SOLOMON Airlines board chairman, Bill Tyson and his deputy, Central Bank
governor Denton Rarawa have paid tribute to the staff of the national carrier
as the airline prepares to celebrate its 50th anniversary today.
“Fifty years is a remarkable milestone, an important phase in the airline’s history when you look back it’s a credit to all the people who work for the airline and those who have worked with the airline through its time,” Mr Tyson said.
The airline’s chairman said the national carrier’s resurgence in the past four years has only been possible through the hard work of staff and management, good decision by the board of directors, the active presence of a strong chief executive officer and the support of successive governments.
While the mood this week is one of celebration at Solomon Airlines, a little over four years ago the status of the airline had been far from sound.
“The country faced some very difficult times between 1998 and 2005 because of those issues the airline got itself into a bad financial situation.
“When I came on the board in late 2008 a decision had to be made either we continue with the airline, we sell the airline, or we walk away from it.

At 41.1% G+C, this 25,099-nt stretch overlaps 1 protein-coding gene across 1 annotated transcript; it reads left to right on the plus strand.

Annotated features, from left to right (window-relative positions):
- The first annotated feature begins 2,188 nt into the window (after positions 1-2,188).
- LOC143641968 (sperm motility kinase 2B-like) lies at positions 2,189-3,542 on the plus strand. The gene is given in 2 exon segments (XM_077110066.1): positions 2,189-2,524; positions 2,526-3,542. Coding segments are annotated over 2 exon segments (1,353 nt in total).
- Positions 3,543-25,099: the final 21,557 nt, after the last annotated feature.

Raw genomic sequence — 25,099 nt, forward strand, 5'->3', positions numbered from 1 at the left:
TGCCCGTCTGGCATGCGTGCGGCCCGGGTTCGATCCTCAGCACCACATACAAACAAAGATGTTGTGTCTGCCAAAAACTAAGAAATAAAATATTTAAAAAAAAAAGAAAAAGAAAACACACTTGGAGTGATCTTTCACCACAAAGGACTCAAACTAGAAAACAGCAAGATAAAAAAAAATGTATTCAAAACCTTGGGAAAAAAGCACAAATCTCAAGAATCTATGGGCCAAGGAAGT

“The board believed there were some wonderful people working for the airline and it showed that it could run itself effectively given that it could get out of the debt,” Mr Tyson said.
He said a key decision to sell one of the airline’s twin otter aircrafts provided enough financial support for Solomon Airlines to begin its restructure and recovery plan.
In December 2008 the government endorsed the plan and in 2009 the airline settled its debts.
Mr Tyson said the airline’s future is bright as it prepares to open its new multimillion dollar office complex at the Henderson Airport and receive its new $40 million Dash 8 from Greece.
He said the purchase of the Dash 8, which is the biggest and most important acquisition in the airline’s history, was necessary due to a big increase in lease charges from Airlines PNG.
In addition Mr Tyson said Solomon Islanders had grown accustomed to and expected the standard of service provided by the Dash 8.
As for the new office, he said this will centralise the airline’s operations under one roof.
Looking ahead beyond the airline’s 50th anniversary, Deputy Chairman, Denton Rarwawa said for the airline to be economically viable it will need to expand the Dash 8 services to other airstrips apart from the Gizo, Seghe, Munda, Kirakira, Lata, and Auki.
“The government, donors, development partners need to ensure that all airstrips can handle the Dash 8 plane. The airstrips need to be upgraded so that they are all weather and tar sealed.”
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